I’m sure that most people are familiar with Dr. Seuss’s, Ten Apples Up On Top. We decided to do a little engineering experiment to see if we could build a structure that would hold stacked apples. The girls were allowed to use whatever blocks we had. The building had to be at least three feet tall. It was fun to see just how much balance and planning had to go into holding the weight of the apples and being able to place the apples in a way where they would not all fall down.
They definitely figured out pretty quickly that it was best to have a wider and sturdier block to hold the apples. The wooden blocks would only hold one apple and I was even shocked that it held that one. It was a fun little experiment.
Since we use “real” books and not as many textbooks in our home school, we spend most of our days reading. Because two of my children are struggling readers and the books that they are “reading” are quite demanding, I usually read aloud. This is good for all of us; but there are occasions where I simply do not have the time or that they are just not listening to me because the baby wants my attention or they are just sick of hearing my voice. During these times, I have found it extremely helpful to use Audibles and LibriVox. Audibles is through Amazon and is a pay program. You buy the audiobook. I use it with my older child. She reads along as it reads it aloud. This was one of the recommended methods for her due to her phonological processing disorder.
LibriVox is a free program. People volunteer to read chapters or whole books. The books in this program are all public domain, so only certain books are available. We used it with Burgess Animal Book. I felt like the girls listened along much better and we were able to pause or go back and repeat if we needed to do that. I like both programs and would highly recommend both to anyone who enjoys listening to stories.
The kiddos woke up to an Earth Day breakfast. I thought that Earth pancakes sounded so cute.
They were not the hit I’d hoped they would be. Only one of my children would even try them. Good thing I knew that was going to be the most probable outcome and made the rest of the batch normal.
Later, we read The Lorax by Dr. Seuss and the two little girls did a couple of worksheets pertaining to the book.
After some school work, we made seed paper out of old catalogs. We tore paper into about 2 to 3 inch pieces and put them into a blender filled about halfway with water. After blending, we took the pulp outside and used an old screen to press out the excess water and mold them into shapes. Then we added marigold and hollyhock seeds. We plan on giving these away once they dry.
We even had a Lorax themed dinner and an “earthy” dessert.
I got the coloring sheet printable from Dawn Nicole Designs. Olivia loves to color and after we read The Lorax, she was so excited to color and frame her work.
I made bow tie pasta (the Lorax’s mustache) with broccoli (truffala trees) with homemade low carb Alfredo sauce with Keto fried chicken. For dessert, the kids used chocolate pudding, smashed Oreos, and gummy worms to make their “earthy” dessert.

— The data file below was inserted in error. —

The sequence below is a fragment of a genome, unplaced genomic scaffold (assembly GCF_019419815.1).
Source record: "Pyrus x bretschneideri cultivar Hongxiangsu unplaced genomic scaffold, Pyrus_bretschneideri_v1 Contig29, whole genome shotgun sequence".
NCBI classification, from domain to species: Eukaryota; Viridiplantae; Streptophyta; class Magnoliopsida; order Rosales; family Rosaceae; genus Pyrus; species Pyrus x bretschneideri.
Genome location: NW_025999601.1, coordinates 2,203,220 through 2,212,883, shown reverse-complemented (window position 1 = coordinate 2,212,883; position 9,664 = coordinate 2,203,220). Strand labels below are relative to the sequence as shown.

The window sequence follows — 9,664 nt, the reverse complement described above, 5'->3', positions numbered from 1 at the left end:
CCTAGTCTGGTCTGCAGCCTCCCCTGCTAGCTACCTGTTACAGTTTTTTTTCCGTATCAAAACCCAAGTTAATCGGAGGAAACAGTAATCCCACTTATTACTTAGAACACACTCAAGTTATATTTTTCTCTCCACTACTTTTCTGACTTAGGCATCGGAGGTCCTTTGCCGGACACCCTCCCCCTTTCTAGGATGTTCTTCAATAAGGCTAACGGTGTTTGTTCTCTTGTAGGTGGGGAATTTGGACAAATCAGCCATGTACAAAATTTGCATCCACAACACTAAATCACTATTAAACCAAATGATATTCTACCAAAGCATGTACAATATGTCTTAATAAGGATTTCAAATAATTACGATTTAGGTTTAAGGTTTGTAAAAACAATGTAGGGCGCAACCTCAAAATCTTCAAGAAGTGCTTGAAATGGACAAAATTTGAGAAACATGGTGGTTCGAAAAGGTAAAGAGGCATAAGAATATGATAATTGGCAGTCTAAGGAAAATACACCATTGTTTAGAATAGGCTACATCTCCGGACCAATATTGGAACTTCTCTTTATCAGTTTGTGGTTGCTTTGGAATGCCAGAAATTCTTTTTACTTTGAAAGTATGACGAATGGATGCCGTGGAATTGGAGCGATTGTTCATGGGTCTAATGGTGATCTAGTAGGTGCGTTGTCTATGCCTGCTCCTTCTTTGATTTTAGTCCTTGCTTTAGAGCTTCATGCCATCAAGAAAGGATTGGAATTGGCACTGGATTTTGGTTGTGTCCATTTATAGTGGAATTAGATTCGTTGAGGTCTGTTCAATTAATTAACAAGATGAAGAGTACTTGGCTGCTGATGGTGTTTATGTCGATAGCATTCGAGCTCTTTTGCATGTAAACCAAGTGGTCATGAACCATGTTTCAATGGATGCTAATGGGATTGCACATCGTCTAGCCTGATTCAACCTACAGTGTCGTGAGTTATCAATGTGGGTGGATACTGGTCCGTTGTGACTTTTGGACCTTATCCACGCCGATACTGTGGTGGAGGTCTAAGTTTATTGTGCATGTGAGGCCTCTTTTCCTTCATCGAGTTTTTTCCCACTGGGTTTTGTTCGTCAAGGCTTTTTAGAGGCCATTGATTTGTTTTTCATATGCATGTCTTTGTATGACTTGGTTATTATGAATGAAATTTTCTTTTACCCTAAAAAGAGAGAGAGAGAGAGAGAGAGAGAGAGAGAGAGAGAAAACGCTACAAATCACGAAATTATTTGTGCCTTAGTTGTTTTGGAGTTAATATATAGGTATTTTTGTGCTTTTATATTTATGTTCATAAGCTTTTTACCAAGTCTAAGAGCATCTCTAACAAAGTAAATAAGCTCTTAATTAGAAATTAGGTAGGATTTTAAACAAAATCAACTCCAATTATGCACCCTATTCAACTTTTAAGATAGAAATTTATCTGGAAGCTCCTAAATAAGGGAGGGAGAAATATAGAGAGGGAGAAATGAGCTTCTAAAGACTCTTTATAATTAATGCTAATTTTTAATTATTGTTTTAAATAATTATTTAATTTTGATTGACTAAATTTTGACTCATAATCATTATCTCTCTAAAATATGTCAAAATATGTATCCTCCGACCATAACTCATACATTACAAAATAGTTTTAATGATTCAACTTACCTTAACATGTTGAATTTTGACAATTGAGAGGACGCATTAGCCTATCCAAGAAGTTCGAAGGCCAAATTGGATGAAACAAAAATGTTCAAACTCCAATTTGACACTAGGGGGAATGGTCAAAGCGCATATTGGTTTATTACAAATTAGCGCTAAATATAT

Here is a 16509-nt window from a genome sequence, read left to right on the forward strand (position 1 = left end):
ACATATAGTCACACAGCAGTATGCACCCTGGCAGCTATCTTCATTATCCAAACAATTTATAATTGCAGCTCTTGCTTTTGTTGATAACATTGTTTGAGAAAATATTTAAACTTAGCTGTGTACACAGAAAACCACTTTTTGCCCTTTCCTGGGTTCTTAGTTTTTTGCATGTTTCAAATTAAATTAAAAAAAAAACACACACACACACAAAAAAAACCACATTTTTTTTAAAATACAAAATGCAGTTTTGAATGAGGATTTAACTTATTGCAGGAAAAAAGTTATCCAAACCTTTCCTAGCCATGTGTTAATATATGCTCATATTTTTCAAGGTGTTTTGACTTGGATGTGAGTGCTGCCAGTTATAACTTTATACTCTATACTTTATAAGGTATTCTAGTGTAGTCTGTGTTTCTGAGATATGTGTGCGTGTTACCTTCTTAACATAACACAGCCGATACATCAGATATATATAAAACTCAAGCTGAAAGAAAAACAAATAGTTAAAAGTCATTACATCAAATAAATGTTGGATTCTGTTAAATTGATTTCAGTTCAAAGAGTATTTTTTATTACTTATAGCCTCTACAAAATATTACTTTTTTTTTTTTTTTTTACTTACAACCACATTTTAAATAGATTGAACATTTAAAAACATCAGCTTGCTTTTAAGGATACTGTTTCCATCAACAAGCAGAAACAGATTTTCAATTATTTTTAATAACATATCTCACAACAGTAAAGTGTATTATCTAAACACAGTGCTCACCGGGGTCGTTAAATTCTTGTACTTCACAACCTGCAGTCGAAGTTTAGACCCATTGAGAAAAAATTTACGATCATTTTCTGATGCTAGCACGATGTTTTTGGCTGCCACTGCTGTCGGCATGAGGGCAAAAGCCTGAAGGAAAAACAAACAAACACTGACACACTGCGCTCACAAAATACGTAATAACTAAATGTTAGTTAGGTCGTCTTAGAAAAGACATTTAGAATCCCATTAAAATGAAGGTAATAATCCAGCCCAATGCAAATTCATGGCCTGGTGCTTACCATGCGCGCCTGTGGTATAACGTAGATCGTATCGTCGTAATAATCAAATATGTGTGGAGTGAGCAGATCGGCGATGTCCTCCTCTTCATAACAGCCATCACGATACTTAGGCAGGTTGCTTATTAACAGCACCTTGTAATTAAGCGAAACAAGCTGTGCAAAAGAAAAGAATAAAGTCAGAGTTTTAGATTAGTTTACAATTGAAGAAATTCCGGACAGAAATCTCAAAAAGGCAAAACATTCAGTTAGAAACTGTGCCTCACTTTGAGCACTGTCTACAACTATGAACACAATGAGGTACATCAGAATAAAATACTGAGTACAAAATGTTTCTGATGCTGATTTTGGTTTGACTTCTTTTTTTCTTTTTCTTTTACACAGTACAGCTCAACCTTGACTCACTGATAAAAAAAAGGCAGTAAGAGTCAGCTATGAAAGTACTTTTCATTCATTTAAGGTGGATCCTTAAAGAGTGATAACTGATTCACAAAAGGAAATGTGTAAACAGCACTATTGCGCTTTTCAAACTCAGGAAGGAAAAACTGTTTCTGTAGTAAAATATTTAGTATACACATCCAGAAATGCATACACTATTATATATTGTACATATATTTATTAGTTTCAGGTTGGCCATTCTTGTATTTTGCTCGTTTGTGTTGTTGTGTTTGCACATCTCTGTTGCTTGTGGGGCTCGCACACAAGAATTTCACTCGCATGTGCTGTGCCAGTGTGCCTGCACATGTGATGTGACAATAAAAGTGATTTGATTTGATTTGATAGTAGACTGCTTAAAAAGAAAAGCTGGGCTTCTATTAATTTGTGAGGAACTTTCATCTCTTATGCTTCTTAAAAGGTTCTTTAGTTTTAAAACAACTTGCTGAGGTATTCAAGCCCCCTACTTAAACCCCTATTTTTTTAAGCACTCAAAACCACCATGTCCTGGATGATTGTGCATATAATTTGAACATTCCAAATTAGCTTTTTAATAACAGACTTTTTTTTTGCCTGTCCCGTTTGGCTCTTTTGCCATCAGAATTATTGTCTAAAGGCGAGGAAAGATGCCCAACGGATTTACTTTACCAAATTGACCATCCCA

One of the books we read for school this year is The Little Duke by Charlotte Mary Yonge. It is a great story and very well written. It has some dated language and some of the names are hard to pronounce, but we enjoyed it nonetheless. There were definitely things I had to stop and clarify, but I think this is a benefit. It allows for better comprehension and it makes the story more relatable if they truly understand what is going on and can put themselves in the story. If the records are accurate this is their 34th great-grandfather, so it makes it even more special to learn about someone in our own family.
This true story is about Richard the Fearless, the Little Duke, who became the Duke as a child. The description of the back cover of the book says,
Richard the Fearless, the great grandfather of William the Conqueror, became Duke of Normandy at just 8 years old, after the assassination of his father. The Little Duke tells the heroic tales of his trials at home in Normandy and at the court in France where he was a prisoner.
My children would beg me to read more, but as we got close to the end they begged me not to finish just yet. They were sad to be done with the story. This historical novel makes history come alive for children. They get the opportunity to “get to know” a figure from the past. They get the chance to see that kings and dukes were once little children too. One of my favorite parts of the book, was when they found a chest that contained Richard’s father’s (William Longsword) “treasure”. The priest explained to Richard and the men why the contents of the chest were his father’s greatest treasure. It is a beautiful story, and it shows why Richard would become the kind of man that he was.
We truly loved this book and I’m looking forward to reading it again someday with my little boy.
3 Tbl. Synthetic Iron Oxide (I got ours from Amazon)
We used gloves, masks and a plastic tablecloth when mixing this. It turns everything black, so be prepared to get messy.
Once we mixed the three ingredients, it became a very nice thick slime. We then used magnets from hard drives to play with the slime. It actually will move and dance with the magnet. The children really enjoyed this.